9:30am - 12:30pm
The Newberry Library
Europe after the First World War was a study in contrasts. On the one hand, the victories of the western democracies of Britain and France and the new international organization of the League of Nations seemed to point toward a peaceful future for Europe, one based on the rule of law and the promise of economic prosperity. On the other, the end of the war led to polarized politics in central and eastern Europe, with ultra-nationalist and communist parties resorting to acts of public and private violence. Here, defeat, disappointment, and political and economic instability threatened the immediate future of the continent. The year 1922, from the perspective of 100 years later, appears to be an important turning point, and included important developments such as Benito Mussolini’s rise to power in Italy, Josef Stalin’s election as General Secretary of the Communist Party, and Vladimir Lenin suffering two strokes that effectively removed him from his daily responsibilities of leadership. Stalin’s rise to complete power within the Soviet Union began with these events. Under Stalin, the Soviet Union was transformed, provoking both fear and praise. This seminar explores current historical thinking about these events and their consequences for the 20th century and today.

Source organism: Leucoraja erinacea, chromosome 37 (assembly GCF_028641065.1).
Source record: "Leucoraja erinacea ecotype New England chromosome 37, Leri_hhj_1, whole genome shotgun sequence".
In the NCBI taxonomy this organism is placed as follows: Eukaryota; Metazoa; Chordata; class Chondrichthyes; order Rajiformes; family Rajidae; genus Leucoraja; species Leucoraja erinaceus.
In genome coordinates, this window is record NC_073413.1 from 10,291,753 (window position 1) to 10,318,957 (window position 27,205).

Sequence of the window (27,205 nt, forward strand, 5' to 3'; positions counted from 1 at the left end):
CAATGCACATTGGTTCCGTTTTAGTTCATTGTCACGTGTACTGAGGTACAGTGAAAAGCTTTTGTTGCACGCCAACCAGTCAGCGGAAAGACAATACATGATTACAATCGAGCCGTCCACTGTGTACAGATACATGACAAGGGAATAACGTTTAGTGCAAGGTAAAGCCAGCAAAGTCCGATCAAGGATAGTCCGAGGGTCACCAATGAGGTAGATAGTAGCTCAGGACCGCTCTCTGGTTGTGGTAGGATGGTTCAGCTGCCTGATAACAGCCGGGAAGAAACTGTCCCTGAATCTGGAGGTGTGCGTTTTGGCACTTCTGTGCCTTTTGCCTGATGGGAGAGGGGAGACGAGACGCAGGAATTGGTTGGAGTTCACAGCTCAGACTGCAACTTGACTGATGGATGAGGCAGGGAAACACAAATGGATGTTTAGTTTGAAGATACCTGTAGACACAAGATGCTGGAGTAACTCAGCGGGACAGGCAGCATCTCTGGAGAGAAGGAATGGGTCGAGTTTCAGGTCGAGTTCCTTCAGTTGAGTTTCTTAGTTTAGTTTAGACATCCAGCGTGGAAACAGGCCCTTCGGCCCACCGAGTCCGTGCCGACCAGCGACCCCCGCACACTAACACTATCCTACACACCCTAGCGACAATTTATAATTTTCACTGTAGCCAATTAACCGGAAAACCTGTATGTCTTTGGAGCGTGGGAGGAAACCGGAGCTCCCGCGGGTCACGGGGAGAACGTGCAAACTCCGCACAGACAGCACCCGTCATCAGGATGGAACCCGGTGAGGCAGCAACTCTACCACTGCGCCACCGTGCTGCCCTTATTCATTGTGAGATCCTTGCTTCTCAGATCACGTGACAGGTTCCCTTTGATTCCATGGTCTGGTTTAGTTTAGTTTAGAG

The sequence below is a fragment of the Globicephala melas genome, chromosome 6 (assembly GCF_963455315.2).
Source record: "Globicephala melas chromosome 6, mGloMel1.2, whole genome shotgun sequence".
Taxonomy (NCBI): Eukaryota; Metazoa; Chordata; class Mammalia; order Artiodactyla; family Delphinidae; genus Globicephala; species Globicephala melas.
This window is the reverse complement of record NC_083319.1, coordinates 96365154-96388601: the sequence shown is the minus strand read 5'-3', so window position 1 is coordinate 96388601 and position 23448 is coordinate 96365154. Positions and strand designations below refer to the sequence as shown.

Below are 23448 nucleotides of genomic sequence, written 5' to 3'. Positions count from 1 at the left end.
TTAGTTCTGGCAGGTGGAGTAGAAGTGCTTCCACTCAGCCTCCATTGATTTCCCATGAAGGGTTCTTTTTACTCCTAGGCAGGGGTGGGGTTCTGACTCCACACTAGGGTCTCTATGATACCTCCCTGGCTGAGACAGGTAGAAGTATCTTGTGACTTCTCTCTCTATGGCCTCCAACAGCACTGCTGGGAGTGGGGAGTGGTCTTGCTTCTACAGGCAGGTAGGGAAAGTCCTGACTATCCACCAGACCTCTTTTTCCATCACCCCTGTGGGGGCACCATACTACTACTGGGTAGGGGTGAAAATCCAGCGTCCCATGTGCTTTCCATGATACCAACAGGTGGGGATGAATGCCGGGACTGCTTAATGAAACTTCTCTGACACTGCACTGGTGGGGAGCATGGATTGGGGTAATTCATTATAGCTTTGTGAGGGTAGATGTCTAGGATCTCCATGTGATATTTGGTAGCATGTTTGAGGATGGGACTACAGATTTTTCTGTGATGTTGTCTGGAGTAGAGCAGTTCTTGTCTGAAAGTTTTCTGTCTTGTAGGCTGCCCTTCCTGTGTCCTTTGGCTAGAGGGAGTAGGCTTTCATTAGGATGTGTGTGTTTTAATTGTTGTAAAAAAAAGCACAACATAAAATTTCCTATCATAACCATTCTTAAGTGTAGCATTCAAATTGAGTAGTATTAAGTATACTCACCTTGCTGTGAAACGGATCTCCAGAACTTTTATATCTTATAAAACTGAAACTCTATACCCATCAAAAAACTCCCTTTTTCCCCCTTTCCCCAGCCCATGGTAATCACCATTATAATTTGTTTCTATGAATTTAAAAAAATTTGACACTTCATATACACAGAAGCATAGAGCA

Registration for all NTC seminars opens Friday, September 10, 2021 at 8 a.m. (Central Time). Registration instructions and pricing information can be found here. Once open, registration for this seminar will be available through this link. For more information about NTC purchases, please contact Cate Harriman, Teacher & Student Programs Coordinator, at email@example.com.
A link to the assigned pre-readings for the seminars, as well as instructions for accessing virtual seminars, will be distributed to participants via email.
If you believe you are registered for this seminar but have not received an email confirmation or reminder, please contact Teacher Programs staff at firstname.lastname@example.org.